Naomi Yang
They Made Magic

These pen portraits build up into a gallery of special people. These people have made unique contributions to popular culture. Some of the stories will be fairly familiar, and some may seem slightly strange. There are some glaring omissions, and some odd inclusions. A thread of narrative runs through, and it’s all as subjective as hell.
I’ve just been watching a DVD of Damon and Naomi playing live in Tokyo in June 2005. It’s a wonderfully stately performance, with Damon and Naomi and their guests attaining an almost religious calm. As an artefact it perfectly complements the Maple Snow live recordings of Alison Statton and Spike and their guests in Japan a decade or so earlier.

The DVD comes cloaked in an exquisite Naomi Yang design, and was available only through the duo’s website. It sold out long ago. The set that night closes with a rendition of 'Blue Thunder', one of the most loved songs from the duo’s previous group, Galaxie 500, which was one of the great American underground outfits.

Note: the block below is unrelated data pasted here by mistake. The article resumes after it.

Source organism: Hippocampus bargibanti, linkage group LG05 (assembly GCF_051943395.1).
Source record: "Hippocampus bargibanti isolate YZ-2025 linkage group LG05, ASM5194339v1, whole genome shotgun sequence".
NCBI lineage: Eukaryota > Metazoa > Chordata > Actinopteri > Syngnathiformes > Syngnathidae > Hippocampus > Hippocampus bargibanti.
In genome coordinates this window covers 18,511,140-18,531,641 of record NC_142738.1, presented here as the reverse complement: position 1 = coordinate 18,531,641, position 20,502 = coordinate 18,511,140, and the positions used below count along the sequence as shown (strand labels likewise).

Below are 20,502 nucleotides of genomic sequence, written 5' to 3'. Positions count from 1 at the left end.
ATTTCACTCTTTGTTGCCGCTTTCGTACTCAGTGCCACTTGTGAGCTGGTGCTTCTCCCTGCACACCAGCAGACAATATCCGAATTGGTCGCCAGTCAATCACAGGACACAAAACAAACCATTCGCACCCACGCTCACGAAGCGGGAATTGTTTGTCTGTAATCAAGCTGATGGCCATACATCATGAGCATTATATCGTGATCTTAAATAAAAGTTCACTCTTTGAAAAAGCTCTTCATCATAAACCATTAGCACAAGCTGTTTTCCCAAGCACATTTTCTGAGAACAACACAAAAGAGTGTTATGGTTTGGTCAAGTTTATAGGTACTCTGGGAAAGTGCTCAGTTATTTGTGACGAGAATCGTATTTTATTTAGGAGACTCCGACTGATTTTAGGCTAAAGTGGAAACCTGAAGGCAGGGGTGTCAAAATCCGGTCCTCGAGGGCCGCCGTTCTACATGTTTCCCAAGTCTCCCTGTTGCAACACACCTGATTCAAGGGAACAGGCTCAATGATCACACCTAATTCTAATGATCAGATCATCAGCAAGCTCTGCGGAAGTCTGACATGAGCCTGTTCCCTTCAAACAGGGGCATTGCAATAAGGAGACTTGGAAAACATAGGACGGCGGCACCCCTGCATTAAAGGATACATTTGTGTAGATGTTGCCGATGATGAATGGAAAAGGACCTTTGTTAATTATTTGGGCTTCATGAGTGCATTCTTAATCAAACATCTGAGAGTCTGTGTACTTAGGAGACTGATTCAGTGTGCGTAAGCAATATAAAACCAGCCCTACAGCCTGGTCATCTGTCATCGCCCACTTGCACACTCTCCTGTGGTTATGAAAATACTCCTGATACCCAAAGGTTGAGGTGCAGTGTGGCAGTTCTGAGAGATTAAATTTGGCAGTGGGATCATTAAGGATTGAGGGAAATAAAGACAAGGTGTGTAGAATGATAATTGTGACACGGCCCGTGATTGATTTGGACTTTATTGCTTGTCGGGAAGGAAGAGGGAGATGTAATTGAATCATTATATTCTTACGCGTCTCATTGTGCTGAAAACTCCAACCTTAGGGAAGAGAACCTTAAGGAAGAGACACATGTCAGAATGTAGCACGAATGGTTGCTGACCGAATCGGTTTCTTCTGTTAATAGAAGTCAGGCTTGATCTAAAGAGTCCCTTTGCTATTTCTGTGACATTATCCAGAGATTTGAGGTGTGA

At the end of the 1980s I hated American rock with a vengeance. I hated overground and underground American rock. I hated college boys in checked shirts, talking about Neil Young and the metal records they’d grown up on, and the bad punk they adored. I hated Galaxie 500 because they made it that much more difficult to adopt this extreme position. Galaxie 500 did not seem like any other American rock of the late 1980s, and I thought their songs were lovely.

Galaxie 500 were the only American group of the late 1980s that understood about space. They were at odds with all around them, without making a big deal of it. They belonged to a whole other tradition that stretched from the Velvet Underground, through Tim Buckley and Big Star’s third, Jonathan Richman and Television, through the Feelies and Bongos, to David Roback (via Rain Parade) and Kendra Smith (via the Dream Syndicate) in Opal to a place where guitars really do gently weep. A place in the sun for everyone shaped by the pop underground via records made possible by labels like Rough Trade, Postcard, Factory and Cherry Red.

The Boston roots of Galaxie 500 connect perfectly to Jonathan Richman and his unique world view. There remains something remarkable about Jonathan, the out-of-time Velvets fanatic who became a very special performer, oft misunderstood for his childlike simplicity and playfulness, but who was years ahead of his time in the way he adapted folk idioms of the world into r’n’r primitivism. And Jonathan just happened to write the most beautiful songs ever. Galaxie 500 would famously adopt his 'Don’t Let Our Youth Go To Waste' to great effect.